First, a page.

Narc robot concept helps detect contraband in public spaces

One of my family’s favorite things to see at places like malls and airports are the drug sniffing dogs. We always joke about wanting to pet them, although of course we’re not supposed to. But there are times when I pity them since they have to work hard and it can even be dangerous for them. There are of course other technologies and devices that can be developed so the load of detecting contraband does not fall solely on them or on the staff that are monitoring the security check machines in the terminals.

Designer: Junwoo Lim

This concept for a robot that can serve as a contraband detection tool can serve both cargo terminals and passenger terminals. Narc will be able to help machines, dogs, and humans detect contraband like explosives, drugs, and other dangerous materials that are not supposed to be in public places like airports and terminals. You probably didn’t like being called a narc (if ever you were called one) during your school days but this device, which looks like a robot with four legs, gets the job done.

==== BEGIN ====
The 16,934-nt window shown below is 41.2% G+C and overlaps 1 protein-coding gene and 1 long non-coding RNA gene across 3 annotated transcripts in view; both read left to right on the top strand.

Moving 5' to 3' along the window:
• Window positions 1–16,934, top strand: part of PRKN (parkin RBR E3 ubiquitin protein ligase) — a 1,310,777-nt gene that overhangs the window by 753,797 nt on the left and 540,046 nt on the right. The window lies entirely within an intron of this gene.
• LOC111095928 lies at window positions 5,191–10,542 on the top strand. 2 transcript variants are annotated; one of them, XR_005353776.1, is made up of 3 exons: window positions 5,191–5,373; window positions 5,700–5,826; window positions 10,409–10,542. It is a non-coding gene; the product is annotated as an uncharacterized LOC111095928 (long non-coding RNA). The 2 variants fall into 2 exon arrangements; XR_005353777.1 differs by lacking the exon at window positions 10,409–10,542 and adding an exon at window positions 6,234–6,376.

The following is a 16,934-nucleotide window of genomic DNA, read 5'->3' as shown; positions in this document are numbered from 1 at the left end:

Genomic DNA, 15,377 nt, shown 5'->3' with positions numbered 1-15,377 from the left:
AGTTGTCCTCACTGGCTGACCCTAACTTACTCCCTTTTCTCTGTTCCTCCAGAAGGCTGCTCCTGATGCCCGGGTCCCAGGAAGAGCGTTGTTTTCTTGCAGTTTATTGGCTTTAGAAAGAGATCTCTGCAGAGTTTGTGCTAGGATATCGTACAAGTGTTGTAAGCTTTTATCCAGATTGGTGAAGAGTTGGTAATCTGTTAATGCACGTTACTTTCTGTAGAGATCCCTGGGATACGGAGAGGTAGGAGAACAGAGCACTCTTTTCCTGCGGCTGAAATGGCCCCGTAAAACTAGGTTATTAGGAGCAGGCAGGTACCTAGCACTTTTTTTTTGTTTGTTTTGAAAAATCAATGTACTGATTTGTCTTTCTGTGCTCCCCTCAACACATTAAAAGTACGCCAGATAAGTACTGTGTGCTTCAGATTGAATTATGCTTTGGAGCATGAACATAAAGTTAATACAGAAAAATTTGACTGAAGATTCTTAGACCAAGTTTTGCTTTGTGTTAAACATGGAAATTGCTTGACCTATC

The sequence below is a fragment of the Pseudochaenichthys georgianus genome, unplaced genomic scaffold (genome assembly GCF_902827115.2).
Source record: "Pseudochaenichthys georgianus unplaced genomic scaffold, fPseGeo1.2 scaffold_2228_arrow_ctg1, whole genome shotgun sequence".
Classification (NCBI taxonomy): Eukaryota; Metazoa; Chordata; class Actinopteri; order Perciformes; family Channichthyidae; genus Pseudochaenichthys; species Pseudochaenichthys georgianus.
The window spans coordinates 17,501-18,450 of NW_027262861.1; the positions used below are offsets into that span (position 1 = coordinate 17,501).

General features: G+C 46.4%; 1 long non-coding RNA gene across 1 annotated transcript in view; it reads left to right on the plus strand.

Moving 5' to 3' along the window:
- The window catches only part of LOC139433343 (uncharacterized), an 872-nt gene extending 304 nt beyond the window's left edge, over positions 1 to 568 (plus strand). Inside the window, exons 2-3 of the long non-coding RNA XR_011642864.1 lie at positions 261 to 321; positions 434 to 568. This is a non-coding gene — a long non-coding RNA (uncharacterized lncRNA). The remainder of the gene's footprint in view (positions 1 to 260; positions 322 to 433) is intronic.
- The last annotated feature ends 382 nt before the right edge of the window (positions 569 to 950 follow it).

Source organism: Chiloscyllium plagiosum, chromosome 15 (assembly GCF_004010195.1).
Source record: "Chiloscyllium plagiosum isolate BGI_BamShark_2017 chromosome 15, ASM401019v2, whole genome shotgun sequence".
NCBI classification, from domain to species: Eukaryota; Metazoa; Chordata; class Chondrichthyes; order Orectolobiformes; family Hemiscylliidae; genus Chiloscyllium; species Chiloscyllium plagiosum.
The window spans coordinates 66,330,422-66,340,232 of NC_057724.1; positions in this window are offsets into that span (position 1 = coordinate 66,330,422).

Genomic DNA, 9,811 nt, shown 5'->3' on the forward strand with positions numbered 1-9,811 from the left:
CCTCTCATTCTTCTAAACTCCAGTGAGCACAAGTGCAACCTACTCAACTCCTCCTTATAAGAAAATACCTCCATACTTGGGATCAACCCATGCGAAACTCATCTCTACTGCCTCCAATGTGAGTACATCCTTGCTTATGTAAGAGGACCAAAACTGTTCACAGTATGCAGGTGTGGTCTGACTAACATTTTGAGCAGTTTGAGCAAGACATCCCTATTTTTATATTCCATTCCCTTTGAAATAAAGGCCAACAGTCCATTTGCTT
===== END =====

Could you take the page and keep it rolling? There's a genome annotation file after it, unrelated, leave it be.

For the cargo terminals, Narc can serve as the detector for small packages in the conveyer belt so the first pass will not need human intervention. It has a small x-ray button at the bottom and 90 degree rotatable legs and a movable body that can go up to 500m up and down. It can scan the small cargo by moving around the cargo rails so humans can just focus on monitoring larger cargo. For passenger terminals, the Narc can move around, like those robots going around malls asking if you need help. But this time, they really act as a “narc”, scanning random people and if they detect contraband, they will alert security staff.


Once they spot someone “suspicious”, the staff can use the portable ion scanner to detect if the person really is carrying contraband. A sample can even be placed in the middle of the suction port if it needs further checking. There may be some privacy issues involved here but that’s probably a problem that can be resolved or fixed by the airport or terminal if ever this concept gets made into an actual product.